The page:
January 25, 2017 - 4:23pm
Men taking antiretroviral drugs to treat HIV infection may be at an increased risk for syphilis, a new study has warned.
The availability of highly active antiretroviral therapy (HAART) for the treatment of human immunodeficiency virus (HIV) infection has meant that the infection is no longer the automatic death sentence that it once was, researchers said.
The absence of the fear factor is thought to have prompted higher rates of sexually transmitted infections as a result of risky, unprotected sex. Researchers from the University of British Columbia in Canada and African Institute for Mathematical Sciences in South Africa said it is not clear why rates of syphilis among gay and bisexual men should be so much higher than those of chlamydia or gonorrhoea, especially as HAART boosts immune system activity and so would be expected to lower susceptibility to infections.
They reviewed the available research on the impact of HAART on behavioural and immune system change to come up with a numerical analysis to explore which might affect the prevalence of the infection the most.
They used two risk models to test the likelihood of syphilis infection: one (lower risk) which compared HAART with no treatment in an HIV-positive partner; and the other (higher risk) which compared existing infection with no infection in a partner who was either HIV negative or positive.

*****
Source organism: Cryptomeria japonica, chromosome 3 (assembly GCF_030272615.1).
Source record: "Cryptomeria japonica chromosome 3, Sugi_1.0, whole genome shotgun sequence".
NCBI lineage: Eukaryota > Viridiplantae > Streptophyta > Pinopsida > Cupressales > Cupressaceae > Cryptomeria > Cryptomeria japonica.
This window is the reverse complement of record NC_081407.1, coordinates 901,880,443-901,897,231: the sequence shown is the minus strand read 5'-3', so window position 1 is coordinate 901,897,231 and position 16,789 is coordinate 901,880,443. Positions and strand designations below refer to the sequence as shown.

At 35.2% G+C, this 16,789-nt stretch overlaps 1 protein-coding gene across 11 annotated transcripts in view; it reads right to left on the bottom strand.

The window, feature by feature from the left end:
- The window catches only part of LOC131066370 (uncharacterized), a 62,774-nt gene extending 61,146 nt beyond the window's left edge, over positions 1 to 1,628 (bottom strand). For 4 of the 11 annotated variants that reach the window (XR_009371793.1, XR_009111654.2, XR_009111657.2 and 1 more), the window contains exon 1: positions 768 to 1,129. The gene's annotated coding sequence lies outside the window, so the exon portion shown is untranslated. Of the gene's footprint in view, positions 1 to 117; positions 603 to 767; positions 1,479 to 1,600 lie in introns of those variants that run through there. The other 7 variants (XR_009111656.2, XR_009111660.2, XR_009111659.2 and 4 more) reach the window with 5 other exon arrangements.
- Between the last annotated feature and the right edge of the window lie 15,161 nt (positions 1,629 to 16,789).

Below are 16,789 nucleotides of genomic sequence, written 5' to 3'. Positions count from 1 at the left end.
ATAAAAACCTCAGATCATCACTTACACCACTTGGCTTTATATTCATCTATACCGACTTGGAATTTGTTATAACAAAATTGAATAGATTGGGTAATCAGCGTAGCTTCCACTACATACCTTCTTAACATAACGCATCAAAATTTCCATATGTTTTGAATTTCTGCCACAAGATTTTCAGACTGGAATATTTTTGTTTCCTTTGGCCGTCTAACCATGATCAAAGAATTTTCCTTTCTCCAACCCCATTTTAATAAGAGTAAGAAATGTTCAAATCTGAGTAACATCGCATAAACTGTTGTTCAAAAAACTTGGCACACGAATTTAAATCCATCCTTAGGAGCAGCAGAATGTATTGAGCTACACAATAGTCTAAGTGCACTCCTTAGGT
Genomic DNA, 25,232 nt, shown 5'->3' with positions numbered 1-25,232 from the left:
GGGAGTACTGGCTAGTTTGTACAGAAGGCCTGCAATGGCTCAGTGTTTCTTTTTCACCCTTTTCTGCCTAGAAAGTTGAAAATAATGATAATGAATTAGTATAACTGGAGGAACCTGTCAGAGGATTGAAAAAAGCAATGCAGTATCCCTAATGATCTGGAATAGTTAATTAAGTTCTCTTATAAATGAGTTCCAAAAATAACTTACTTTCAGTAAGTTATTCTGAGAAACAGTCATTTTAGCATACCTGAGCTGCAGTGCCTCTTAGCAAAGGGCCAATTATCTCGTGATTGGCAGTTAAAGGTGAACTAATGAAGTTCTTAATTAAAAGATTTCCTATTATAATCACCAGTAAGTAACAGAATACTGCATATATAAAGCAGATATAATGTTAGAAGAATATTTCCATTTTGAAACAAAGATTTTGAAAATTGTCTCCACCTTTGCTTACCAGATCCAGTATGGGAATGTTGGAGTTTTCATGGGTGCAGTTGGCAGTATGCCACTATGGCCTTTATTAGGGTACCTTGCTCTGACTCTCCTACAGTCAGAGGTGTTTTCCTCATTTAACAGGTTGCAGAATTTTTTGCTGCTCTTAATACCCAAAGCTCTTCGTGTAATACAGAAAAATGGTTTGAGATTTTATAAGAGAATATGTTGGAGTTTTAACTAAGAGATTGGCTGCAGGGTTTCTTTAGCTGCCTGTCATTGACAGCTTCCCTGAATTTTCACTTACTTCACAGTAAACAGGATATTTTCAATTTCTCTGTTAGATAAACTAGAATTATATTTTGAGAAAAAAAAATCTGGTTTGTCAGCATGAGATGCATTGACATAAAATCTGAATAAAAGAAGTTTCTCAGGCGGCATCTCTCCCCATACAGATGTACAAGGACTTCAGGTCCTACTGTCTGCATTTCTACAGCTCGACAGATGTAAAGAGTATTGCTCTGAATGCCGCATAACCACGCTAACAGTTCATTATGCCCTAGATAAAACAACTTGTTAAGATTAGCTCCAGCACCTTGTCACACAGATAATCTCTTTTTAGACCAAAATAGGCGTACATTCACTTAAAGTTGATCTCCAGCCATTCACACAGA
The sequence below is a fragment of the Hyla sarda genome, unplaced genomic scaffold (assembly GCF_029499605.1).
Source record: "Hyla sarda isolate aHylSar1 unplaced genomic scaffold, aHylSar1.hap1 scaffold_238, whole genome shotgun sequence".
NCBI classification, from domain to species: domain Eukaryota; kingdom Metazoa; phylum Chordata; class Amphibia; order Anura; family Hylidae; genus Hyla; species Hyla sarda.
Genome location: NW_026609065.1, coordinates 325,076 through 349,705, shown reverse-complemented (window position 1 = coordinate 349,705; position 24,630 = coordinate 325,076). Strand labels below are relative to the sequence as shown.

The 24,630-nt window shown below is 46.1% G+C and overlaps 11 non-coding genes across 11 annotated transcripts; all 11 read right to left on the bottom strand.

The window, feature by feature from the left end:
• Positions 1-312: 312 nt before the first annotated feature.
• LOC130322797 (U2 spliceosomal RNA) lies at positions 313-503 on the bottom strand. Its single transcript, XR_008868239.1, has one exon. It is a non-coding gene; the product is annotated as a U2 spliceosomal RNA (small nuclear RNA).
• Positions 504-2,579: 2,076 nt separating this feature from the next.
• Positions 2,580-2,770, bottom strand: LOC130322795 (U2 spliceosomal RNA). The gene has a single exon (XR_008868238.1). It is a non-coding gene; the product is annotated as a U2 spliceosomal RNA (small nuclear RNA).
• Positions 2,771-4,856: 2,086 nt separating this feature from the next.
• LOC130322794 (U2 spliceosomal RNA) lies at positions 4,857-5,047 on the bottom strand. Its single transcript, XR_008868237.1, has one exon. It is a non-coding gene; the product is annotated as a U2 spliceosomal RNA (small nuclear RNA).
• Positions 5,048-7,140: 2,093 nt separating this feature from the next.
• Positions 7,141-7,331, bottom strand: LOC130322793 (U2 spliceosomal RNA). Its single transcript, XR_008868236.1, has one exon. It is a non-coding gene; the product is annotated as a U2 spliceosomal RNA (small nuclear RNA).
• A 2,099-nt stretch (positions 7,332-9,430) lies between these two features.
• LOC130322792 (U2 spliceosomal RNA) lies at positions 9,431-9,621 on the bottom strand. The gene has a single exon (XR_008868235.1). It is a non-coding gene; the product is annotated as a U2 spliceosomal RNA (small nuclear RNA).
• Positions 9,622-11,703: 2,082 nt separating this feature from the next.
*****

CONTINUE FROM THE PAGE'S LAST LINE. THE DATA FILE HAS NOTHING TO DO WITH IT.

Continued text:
Behaviour change was taken to mean that HAART would result in more sexual partners; and immune system changes were taken to mean that HAART would boost susceptibility to Treponema pallidumm – a spirochaete bacterium with subspecies that cause treponemal diseases such as syphilis.
The calculations showed that either factor could produce outbreaks of syphilis that would be substantially higher than expected, but that both factors combined produced a peak in the number of infections that was greater than that associated with either factor alone – and equivalent to the sorts of figures seen in the current outbreak.
This suggests that there is an interplay between behavioural change and immune system changes, researchers said, offering a possible explanation for a biological effect on the immune system.